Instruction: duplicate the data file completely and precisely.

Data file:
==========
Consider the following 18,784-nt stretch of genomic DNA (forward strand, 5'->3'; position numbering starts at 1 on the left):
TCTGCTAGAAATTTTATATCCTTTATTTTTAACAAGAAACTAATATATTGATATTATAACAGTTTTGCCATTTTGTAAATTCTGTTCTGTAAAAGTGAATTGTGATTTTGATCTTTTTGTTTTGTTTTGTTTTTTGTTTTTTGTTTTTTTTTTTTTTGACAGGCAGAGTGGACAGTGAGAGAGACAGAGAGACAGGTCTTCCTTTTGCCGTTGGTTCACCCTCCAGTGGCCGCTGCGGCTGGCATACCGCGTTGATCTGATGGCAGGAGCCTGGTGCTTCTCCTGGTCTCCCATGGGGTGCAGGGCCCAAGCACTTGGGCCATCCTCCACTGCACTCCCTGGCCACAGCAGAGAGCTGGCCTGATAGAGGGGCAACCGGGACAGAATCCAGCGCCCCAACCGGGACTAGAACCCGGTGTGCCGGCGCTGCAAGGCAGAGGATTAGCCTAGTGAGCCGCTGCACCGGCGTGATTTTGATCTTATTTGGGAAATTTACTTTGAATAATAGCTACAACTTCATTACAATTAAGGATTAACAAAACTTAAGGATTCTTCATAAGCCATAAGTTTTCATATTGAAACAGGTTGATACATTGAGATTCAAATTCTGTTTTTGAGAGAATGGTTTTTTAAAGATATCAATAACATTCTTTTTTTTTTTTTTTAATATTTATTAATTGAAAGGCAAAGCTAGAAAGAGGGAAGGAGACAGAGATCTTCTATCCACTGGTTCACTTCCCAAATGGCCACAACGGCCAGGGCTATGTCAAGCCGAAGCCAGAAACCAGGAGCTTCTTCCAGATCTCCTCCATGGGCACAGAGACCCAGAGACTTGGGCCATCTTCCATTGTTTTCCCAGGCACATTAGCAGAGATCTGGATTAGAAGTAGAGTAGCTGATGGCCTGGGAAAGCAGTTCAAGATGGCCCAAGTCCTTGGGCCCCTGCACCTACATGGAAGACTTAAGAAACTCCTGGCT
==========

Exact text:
Consider the following 18,784-nt stretch of genomic DNA (forward strand, 5'->3'; position numbering starts at 1 on the left):
TCTGCTAGAAATTTTATATCCTTTATTTTTAACAAGAAACTAATATATTGATATTATAACAGTTTTGCCATTTTGTAAATTCTGTTCTGTAAAAGTGAATTGTGATTTTGATCTTTTTGTTTTGTTTTGTTTTTTGTTTTTTGTTTTTTTTTTTTTTGACAGGCAGAGTGGACAGTGAGAGAGACAGAGAGACAGGTCTTCCTTTTGCCGTTGGTTCACCCTCCAGTGGCCGCTGCGGCTGGCATACCGCGTTGATCTGATGGCAGGAGCCTGGTGCTTCTCCTGGTCTCCCATGGGGTGCAGGGCCCAAGCACTTGGGCCATCCTCCACTGCACTCCCTGGCCACAGCAGAGAGCTGGCCTGATAGAGGGGCAACCGGGACAGAATCCAGCGCCCCAACCGGGACTAGAACCCGGTGTGCCGGCGCTGCAAGGCAGAGGATTAGCCTAGTGAGCCGCTGCACCGGCGTGATTTTGATCTTATTTGGGAAATTTACTTTGAATAATAGCTACAACTTCATTACAATTAAGGATTAACAAAACTTAAGGATTCTTCATAAGCCATAAGTTTTCATATTGAAACAGGTTGATACATTGAGATTCAAATTCTGTTTTTGAGAGAATGGTTTTTTAAAGATATCAATAACATTCTTTTTTTTTTTTTTTAATATTTATTAATTGAAAGGCAAAGCTAGAAAGAGGGAAGGAGACAGAGATCTTCTATCCACTGGTTCACTTCCCAAATGGCCACAACGGCCAGGGCTATGTCAAGCCGAAGCCAGAAACCAGGAGCTTCTTCCAGATCTCCTCCATGGGCACAGAGACCCAGAGACTTGGGCCATCTTCCATTGTTTTCCCAGGCACATTAGCAGAGATCTGGATTAGAAGTAGAGTAGCTGATGGCCTGGGAAAGCAGTTCAAGATGGCCCAAGTCCTTGGGCCCCTGCACCTACATGGAAGACTTAAGAAACTCCTGGCT